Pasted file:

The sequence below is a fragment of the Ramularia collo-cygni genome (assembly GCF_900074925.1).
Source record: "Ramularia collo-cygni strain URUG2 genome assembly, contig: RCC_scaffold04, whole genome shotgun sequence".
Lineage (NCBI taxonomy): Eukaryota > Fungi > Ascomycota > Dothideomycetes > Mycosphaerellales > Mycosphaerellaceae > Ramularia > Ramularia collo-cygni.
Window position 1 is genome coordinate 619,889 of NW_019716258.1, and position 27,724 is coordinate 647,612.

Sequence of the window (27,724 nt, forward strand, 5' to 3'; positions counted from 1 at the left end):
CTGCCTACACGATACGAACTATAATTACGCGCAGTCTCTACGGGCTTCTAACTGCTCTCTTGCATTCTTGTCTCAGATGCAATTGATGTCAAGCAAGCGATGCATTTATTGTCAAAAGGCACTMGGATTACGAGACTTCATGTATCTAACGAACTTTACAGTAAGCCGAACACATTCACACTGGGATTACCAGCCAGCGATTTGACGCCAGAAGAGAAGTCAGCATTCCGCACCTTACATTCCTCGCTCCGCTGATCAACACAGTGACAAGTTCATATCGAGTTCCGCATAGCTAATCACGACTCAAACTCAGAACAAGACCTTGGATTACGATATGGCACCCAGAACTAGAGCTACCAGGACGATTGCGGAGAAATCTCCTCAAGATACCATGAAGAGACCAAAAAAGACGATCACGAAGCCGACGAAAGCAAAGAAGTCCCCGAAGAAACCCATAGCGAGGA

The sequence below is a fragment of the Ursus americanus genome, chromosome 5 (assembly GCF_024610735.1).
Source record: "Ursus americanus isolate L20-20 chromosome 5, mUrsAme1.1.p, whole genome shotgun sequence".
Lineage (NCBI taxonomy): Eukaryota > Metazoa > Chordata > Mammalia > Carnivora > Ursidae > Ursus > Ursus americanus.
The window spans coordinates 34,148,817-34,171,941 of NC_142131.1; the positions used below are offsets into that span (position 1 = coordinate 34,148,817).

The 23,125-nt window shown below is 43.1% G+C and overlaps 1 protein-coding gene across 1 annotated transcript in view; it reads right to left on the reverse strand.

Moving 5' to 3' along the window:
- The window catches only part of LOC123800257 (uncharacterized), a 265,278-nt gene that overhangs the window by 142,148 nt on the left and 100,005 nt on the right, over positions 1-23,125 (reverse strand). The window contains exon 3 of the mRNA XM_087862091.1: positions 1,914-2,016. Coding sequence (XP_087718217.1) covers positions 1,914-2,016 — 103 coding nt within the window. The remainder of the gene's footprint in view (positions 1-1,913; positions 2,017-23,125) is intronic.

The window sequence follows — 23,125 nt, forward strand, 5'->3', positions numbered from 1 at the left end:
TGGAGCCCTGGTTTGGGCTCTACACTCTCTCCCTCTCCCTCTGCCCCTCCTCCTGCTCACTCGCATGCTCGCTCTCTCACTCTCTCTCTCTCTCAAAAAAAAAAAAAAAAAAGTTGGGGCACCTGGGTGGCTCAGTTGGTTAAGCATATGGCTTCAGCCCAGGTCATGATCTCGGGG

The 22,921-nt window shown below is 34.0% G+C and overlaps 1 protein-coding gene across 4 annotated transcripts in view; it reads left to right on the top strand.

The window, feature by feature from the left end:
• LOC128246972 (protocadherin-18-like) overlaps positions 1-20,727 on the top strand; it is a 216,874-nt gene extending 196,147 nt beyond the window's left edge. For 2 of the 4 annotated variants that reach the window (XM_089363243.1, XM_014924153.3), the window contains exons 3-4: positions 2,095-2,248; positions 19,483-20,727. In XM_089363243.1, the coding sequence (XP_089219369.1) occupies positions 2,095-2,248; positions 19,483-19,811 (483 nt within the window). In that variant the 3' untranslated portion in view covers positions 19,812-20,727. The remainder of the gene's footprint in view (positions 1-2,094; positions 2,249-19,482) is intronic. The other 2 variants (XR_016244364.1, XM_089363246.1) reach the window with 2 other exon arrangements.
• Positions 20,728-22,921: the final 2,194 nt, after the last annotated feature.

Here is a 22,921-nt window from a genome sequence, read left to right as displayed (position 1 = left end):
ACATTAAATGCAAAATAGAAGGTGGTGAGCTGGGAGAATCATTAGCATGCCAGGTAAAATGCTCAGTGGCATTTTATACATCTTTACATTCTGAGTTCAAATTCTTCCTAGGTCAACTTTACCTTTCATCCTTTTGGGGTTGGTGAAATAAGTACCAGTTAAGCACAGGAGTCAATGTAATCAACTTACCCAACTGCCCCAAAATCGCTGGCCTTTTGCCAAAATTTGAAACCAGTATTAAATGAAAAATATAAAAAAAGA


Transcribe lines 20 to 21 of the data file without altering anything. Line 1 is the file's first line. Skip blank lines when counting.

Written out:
Here is a 22,921-nt window from a genome sequence, read left to right as displayed (position 1 = left end):
ACATTAAATGCAAAATAGAAGGTGGTGAGCTGGGAGAATCATTAGCATGCCAGGTAAAATGCTCAGTGGCATTTTATACATCTTTACATTCTGAGTTCAAATTCTTCCTAGGTCAACTTTACCTTTCATCCTTTTGGGGTTGGTGAAATAAGTACCAGTTAAGCACAGGAGTCAATGTAATCAACTTACCCAACTGCCCCAAAATCGCTGGCCTTTTGCCAAAATTTGAAACCAGTATTAAATGAAAAATATAAAAAAAGA